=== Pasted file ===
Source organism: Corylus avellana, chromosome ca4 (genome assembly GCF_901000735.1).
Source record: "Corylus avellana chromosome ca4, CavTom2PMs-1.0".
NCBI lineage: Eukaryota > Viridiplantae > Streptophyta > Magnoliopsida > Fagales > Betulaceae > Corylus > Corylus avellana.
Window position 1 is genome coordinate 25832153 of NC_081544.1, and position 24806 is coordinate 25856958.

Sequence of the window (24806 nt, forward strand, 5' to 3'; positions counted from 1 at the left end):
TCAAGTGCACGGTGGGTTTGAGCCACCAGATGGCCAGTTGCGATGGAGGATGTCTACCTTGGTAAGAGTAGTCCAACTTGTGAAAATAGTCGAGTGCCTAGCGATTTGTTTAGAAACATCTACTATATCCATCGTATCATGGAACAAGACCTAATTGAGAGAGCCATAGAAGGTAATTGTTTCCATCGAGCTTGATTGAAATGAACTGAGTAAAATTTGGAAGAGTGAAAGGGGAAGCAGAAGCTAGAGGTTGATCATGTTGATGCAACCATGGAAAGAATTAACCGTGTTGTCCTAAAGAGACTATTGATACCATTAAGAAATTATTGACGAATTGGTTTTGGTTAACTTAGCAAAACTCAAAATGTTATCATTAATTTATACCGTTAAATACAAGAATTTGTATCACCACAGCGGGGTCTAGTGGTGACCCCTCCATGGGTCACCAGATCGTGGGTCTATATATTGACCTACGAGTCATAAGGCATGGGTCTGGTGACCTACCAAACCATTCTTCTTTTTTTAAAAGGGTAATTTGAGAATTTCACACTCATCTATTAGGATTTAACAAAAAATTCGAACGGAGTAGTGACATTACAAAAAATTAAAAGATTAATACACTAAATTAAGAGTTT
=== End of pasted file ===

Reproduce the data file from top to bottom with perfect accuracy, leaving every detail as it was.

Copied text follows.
Source organism: Corylus avellana, chromosome ca4 (genome assembly GCF_901000735.1).
Source record: "Corylus avellana chromosome ca4, CavTom2PMs-1.0".
NCBI lineage: Eukaryota > Viridiplantae > Streptophyta > Magnoliopsida > Fagales > Betulaceae > Corylus > Corylus avellana.
Window position 1 is genome coordinate 25832153 of NC_081544.1, and position 24806 is coordinate 25856958.

Sequence of the window (24806 nt, forward strand, 5' to 3'; positions counted from 1 at the left end):
TCAAGTGCACGGTGGGTTTGAGCCACCAGATGGCCAGTTGCGATGGAGGATGTCTACCTTGGTAAGAGTAGTCCAACTTGTGAAAATAGTCGAGTGCCTAGCGATTTGTTTAGAAACATCTACTATATCCATCGTATCATGGAACAAGACCTAATTGAGAGAGCCATAGAAGGTAATTGTTTCCATCGAGCTTGATTGAAATGAACTGAGTAAAATTTGGAAGAGTGAAAGGGGAAGCAGAAGCTAGAGGTTGATCATGTTGATGCAACCATGGAAAGAATTAACCGTGTTGTCCTAAAGAGACTATTGATACCATTAAGAAATTATTGACGAATTGGTTTTGGTTAACTTAGCAAAACTCAAAATGTTATCATTAATTTATACCGTTAAATACAAGAATTTGTATCACCACAGCGGGGTCTAGTGGTGACCCCTCCATGGGTCACCAGATCGTGGGTCTATATATTGACCTACGAGTCATAAGGCATGGGTCTGGTGACCTACCAAACCATTCTTCTTTTTTTAAAAGGGTAATTTGAGAATTTCACACTCATCTATTAGGATTTAACAAAAAATTCGAACGGAGTAGTGACATTACAAAAAATTAAAAGATTAATACACTAAATTAAGAGTTT